The Commonwealth of Massachusetts is soon to become one of just four states with legally enforceable rights for nannies and housekeepers. With the new laws, housekeepers working over 16 hours/week must be provided with a written contract outlining wages and working conditions promised. Rest time would be mandatory for full time workers, and live-in workers would be ensured rights such as advance notice on termination and privacy of communication.
These are rights that Attorney David Dishman already protects for employees in the workplace. The difference is that they will now be extended to workers in the home. Employees in the private home will now have the rights that have long protected general workplace employees. Now, mistreatment like sexual harassment and unjust dismissal in private homes will be considered unfair employment.
While this legislation is a monumental step forward for home workers, the enforceability of these laws may prove to be difficult. If other states’ domestic worker legislation is a sign of what is to come in Massachusetts, there may be legal disputes in the future. New York State implemented similar domestic worker’s rights into law in 2010, but a poll conducted in an affluent Brooklyn neighborhood found that only 15% of respondents were paying their nannies the legal overtime rate.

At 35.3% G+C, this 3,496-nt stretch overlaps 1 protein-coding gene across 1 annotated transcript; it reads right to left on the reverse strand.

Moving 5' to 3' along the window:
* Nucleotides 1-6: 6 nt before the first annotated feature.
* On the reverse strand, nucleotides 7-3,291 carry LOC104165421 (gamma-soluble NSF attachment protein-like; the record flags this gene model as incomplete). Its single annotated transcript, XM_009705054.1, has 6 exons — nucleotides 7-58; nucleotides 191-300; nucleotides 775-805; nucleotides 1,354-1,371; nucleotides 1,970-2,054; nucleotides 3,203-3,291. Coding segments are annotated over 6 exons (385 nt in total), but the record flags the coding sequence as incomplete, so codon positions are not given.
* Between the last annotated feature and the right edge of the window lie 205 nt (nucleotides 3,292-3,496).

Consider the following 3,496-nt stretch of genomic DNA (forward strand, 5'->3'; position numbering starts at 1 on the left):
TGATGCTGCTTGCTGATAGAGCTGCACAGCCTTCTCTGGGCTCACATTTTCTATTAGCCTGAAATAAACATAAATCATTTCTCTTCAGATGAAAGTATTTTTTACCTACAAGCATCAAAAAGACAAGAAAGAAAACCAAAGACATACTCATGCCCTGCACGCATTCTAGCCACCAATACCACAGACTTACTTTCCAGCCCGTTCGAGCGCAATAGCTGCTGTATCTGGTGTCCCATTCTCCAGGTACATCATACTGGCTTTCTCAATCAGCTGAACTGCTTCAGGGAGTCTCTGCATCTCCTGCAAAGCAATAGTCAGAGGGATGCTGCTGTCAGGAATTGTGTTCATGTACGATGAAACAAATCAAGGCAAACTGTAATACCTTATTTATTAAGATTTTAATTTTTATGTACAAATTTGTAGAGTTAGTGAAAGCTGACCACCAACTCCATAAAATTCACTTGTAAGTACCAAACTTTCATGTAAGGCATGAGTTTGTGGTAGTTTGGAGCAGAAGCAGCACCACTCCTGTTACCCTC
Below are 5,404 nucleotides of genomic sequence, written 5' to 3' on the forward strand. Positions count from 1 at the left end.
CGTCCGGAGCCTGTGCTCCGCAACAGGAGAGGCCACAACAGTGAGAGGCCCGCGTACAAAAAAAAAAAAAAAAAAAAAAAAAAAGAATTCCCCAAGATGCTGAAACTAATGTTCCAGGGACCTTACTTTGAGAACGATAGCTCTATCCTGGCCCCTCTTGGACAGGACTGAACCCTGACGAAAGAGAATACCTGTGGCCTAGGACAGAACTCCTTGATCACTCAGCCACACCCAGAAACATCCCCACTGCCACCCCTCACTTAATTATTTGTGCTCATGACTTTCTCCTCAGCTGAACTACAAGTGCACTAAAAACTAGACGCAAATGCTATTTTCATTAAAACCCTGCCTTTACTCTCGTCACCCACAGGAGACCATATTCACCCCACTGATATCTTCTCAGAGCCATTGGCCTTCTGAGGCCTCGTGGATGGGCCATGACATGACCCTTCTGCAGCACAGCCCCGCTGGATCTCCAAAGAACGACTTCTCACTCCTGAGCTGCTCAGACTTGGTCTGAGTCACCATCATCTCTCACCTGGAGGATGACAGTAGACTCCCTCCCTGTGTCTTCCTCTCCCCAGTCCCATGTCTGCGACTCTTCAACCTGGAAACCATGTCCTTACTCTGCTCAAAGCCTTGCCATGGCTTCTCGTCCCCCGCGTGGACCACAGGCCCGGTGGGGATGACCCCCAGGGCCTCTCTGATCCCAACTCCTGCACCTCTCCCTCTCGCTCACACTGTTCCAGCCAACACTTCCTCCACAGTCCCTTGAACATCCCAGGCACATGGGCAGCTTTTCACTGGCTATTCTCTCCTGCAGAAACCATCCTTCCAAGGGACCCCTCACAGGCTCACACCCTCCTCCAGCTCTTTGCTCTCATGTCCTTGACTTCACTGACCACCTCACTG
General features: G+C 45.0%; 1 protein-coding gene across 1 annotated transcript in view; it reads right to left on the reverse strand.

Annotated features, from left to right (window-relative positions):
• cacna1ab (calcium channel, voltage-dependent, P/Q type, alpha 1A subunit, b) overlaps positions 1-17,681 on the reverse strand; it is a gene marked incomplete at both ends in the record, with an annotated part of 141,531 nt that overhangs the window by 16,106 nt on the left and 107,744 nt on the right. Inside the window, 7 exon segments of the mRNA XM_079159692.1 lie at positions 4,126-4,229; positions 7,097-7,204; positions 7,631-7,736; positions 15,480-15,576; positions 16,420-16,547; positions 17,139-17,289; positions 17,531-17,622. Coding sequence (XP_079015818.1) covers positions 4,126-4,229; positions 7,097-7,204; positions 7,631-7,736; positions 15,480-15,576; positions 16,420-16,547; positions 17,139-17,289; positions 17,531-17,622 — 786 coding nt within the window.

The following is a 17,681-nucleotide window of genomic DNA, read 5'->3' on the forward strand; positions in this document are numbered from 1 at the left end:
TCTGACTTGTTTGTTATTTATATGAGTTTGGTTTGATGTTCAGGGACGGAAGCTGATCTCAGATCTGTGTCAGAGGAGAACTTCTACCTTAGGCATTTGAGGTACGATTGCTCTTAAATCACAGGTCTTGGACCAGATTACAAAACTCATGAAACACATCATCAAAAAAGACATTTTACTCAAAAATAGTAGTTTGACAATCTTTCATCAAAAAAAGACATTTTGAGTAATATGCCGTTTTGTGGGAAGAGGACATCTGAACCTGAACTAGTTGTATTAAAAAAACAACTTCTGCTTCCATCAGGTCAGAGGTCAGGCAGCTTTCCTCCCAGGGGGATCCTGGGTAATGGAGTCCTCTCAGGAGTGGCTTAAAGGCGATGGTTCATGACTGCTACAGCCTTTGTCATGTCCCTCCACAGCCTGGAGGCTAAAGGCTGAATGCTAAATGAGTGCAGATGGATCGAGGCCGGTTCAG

Due to the nature of private home work, it is difficult for an employee to prove the quality of their work conditions and the fairness of their contract. Attorney David Dishman has years of experience representing disenfranchised workers in underrepresented industries. When Massachusetts domestic worker rights are signed into law, he will fight for employees that are being treated unfairly under their new rights and privileges as private home workers.